I am going to sell my home. One agent has a low fee, the other has established chemistry. Which real estate agent should I choose?

August 25, 2015

Based on your criteria of chemistry and a low commission, it is unclear if you should choose either one. Here is a method to make your decision easier.

 

© 2015 Richard Montgomery

Reader Question: I am going to sell my home. One Realtor has an awesome marketing plan and a lower commission, but there was no chemistry. Another Realtor whose commission is higher, and marketing is not as vast, but good; established some chemistry. Which real estate agent do I choose? Ashley B.

Monty’s Answer: Based on your stated criteria of chemistry and marketing plans for making a selection it is unclear whether you should choose either agent.

It is difficult to determine before one works with a real estate agent how well they will perform. Most of us experience hiring a real estate agent only two or three times in a lifetime. Inexperience and the myths in real estate may not allow us to conduct the best interviews. The best real estate agents are honest, knowledgeable and efficient. In your case, you want to identify an agent with these qualities that also has good chemistry and a marketing plan.

An agent lacking one or more of these qualities increases the chance of a less than favorable experience. The real estate process requires both right and left-brain skill sets. For example, evaluating property requires math, calculations, and logic that are functions of the left-brain. A home seller may be pleased their right-brain agent sold their home in a week but if the agent was not very good at evaluating property, was the home undervalued?

A specific selection procedure allows the best candidates to reveal themselves to you by what they do, rather than by what they say. A wise person once exclaimed about human nature, “Watch their feet, not their lips.” There are many good real estate agents, but they are not always easy to find. This same methodology follows in engaging service providers in every industry.

Here is the best method to hire a real estate agent:

  1. Call people who have recently sold their home to share their experience. Drive through your neighborhood looking for sold signs. Knock on their door or leave a note asking them to call you. Here is an article at https://dearmonty.com/the-best-real-estate-agent-referrals to sort out quality referrals. Develop a list of five, six or more recommended agents.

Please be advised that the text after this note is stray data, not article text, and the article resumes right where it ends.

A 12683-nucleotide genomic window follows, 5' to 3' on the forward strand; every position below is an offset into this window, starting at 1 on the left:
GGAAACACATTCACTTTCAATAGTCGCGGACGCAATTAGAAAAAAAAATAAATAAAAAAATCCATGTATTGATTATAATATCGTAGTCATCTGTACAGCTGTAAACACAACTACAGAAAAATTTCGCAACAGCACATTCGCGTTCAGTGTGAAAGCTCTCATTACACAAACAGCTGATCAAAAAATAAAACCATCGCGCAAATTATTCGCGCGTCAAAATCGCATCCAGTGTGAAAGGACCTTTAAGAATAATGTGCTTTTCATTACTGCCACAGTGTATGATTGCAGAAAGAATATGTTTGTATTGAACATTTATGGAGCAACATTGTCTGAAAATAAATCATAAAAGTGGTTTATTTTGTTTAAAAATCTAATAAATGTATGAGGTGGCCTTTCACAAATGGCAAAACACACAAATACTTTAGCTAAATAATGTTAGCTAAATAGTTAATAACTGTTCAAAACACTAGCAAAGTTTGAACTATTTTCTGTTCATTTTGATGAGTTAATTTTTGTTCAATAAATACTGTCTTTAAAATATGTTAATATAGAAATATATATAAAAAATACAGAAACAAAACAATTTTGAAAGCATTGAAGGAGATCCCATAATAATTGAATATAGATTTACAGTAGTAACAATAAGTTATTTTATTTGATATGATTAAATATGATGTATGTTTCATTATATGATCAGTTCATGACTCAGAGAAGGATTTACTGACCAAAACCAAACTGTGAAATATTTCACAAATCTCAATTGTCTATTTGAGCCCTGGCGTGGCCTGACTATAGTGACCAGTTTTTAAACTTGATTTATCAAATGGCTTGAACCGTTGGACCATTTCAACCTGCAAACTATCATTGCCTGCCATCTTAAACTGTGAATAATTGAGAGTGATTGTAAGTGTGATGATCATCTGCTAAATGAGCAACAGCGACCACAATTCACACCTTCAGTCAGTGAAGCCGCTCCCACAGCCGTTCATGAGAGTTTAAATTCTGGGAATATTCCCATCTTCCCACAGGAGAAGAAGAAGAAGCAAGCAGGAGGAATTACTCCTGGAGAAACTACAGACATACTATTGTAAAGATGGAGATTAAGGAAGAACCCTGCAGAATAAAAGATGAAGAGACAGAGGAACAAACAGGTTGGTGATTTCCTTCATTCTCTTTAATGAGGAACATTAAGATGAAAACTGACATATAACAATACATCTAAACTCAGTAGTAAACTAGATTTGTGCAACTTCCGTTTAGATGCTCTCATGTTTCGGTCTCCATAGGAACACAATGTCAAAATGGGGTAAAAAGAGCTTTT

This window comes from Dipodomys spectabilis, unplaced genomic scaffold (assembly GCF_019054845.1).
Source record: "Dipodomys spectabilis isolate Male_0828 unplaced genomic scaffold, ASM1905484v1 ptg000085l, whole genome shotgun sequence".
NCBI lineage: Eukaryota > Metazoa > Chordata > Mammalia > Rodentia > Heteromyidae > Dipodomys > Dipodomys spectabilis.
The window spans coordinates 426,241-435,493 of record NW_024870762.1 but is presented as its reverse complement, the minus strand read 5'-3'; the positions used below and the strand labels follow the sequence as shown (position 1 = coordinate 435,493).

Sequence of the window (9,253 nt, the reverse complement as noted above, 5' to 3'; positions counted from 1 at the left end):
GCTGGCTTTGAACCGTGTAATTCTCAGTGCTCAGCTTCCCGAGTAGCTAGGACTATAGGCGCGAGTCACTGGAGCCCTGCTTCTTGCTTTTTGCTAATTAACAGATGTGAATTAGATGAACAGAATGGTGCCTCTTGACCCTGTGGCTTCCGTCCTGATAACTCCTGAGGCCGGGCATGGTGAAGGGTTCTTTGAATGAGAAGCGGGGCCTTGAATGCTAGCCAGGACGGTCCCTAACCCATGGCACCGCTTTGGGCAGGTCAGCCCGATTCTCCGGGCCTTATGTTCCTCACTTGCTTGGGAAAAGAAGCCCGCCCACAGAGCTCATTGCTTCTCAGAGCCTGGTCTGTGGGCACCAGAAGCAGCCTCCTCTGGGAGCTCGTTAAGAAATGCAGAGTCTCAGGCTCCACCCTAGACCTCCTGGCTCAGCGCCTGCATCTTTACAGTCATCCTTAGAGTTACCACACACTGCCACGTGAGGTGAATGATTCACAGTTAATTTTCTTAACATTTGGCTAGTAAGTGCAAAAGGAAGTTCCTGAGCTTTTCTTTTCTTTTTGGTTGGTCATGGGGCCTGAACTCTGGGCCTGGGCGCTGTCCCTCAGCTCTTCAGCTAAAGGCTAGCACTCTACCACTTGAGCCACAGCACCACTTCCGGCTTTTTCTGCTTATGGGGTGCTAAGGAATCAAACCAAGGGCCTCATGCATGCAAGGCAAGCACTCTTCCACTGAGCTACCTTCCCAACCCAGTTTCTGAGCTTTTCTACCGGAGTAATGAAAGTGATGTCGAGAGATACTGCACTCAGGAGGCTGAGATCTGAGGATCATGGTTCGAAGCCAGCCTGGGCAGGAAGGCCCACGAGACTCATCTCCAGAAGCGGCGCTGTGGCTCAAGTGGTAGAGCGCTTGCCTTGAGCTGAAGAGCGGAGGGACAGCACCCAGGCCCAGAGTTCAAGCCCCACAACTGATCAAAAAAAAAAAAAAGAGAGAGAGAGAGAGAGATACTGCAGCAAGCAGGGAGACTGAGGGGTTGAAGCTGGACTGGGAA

1. Create a one-page description of your situation. Explain why you are selling, where you are moving and who is moving. Describe your home and why you bought it. Share items you have fixed or replaced in the home. Provide your contact information, the best time to call and state your expectations in an agent. Before they can ask, answer their questions.
  1. Call or text agents on their cell phone. Most likely they will not answer their phone. Leave this message:

“I am selling my home. < name of referrer> told me you did a good job for them. Could you please share your email address with me? I would like to ask you some questions that may lead to a personal interview. My telephone is <xxx-xxx-xxxx>. If I do not answer, just leave your email address or text me, and I will send you my questions. Thanks, I hope to hear back from you soon.”

If they answer the phone use this same script. Stick to the script and do not engage a long conversation or grant an appointment. You are testing them with this methodology and observing their responses going forward.

  1. Email each agent:
    1. the twenty-three questions in this article; https://dearmonty.com/finding-the-right-real-estate-agent/.
    2. The one-page descriptions in point number two above.

This process is very different than asking an agent for the names of satisfied customers. Agents will not provide a reference from someone they knew was unhappy with them.

  1. You will receive written responses to identical questions. The answers will not be the same. Do not be shocked if the returns shrink to two or three responses. Fewer responses in the process of winnowing out agents are expected. There are many reasons an agent will not respond to this approach, none of which benefits you. Ask yourself, “If the agent will not answer my questions when they are applying for a job, how will they respond to a request after they have a contract?”

One Last Tip

When you have three responses, you now have three recommended agents. You can pick from their answers or have a telephone or personal interview. Look for how well each agent listens and the quality of their responses. Your choice now is from a position of strength.